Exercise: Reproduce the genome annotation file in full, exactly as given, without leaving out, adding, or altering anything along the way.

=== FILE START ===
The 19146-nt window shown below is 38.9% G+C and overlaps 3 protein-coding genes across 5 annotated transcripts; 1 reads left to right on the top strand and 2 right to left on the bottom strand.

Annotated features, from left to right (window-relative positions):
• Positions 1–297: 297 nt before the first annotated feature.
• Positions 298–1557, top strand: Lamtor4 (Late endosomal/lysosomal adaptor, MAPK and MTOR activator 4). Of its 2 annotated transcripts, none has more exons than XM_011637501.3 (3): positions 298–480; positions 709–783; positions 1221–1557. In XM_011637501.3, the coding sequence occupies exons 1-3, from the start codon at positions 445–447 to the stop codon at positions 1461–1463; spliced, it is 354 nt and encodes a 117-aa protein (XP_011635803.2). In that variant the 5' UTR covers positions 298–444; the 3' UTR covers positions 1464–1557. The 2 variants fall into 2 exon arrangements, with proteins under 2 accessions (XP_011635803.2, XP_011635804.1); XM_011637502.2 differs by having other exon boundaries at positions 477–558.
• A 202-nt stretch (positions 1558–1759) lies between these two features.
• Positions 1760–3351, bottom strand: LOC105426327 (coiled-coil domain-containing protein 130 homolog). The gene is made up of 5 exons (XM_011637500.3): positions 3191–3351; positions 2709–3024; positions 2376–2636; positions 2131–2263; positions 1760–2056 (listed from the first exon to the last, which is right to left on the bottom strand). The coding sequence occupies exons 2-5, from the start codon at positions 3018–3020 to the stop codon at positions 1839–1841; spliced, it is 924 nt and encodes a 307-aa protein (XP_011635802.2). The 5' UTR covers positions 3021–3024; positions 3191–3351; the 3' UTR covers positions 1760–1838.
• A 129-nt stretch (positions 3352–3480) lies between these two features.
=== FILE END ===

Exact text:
The 19146-nt window shown below is 38.9% G+C and overlaps 3 protein-coding genes across 5 annotated transcripts; 1 reads left to right on the top strand and 2 right to left on the bottom strand.

Annotated features, from left to right (window-relative positions):
• Positions 1–297: 297 nt before the first annotated feature.
• Positions 298–1557, top strand: Lamtor4 (Late endosomal/lysosomal adaptor, MAPK and MTOR activator 4). Of its 2 annotated transcripts, none has more exons than XM_011637501.3 (3): positions 298–480; positions 709–783; positions 1221–1557. In XM_011637501.3, the coding sequence occupies exons 1-3, from the start codon at positions 445–447 to the stop codon at positions 1461–1463; spliced, it is 354 nt and encodes a 117-aa protein (XP_011635803.2). In that variant the 5' UTR covers positions 298–444; the 3' UTR covers positions 1464–1557. The 2 variants fall into 2 exon arrangements, with proteins under 2 accessions (XP_011635803.2, XP_011635804.1); XM_011637502.2 differs by having other exon boundaries at positions 477–558.
• A 202-nt stretch (positions 1558–1759) lies between these two features.
• Positions 1760–3351, bottom strand: LOC105426327 (coiled-coil domain-containing protein 130 homolog). The gene is made up of 5 exons (XM_011637500.3): positions 3191–3351; positions 2709–3024; positions 2376–2636; positions 2131–2263; positions 1760–2056 (listed from the first exon to the last, which is right to left on the bottom strand). The coding sequence occupies exons 2-5, from the start codon at positions 3018–3020 to the stop codon at positions 1839–1841; spliced, it is 924 nt and encodes a 307-aa protein (XP_011635802.2). The 5' UTR covers positions 3021–3024; positions 3191–3351; the 3' UTR covers positions 1760–1838.
• A 129-nt stretch (positions 3352–3480) lies between these two features.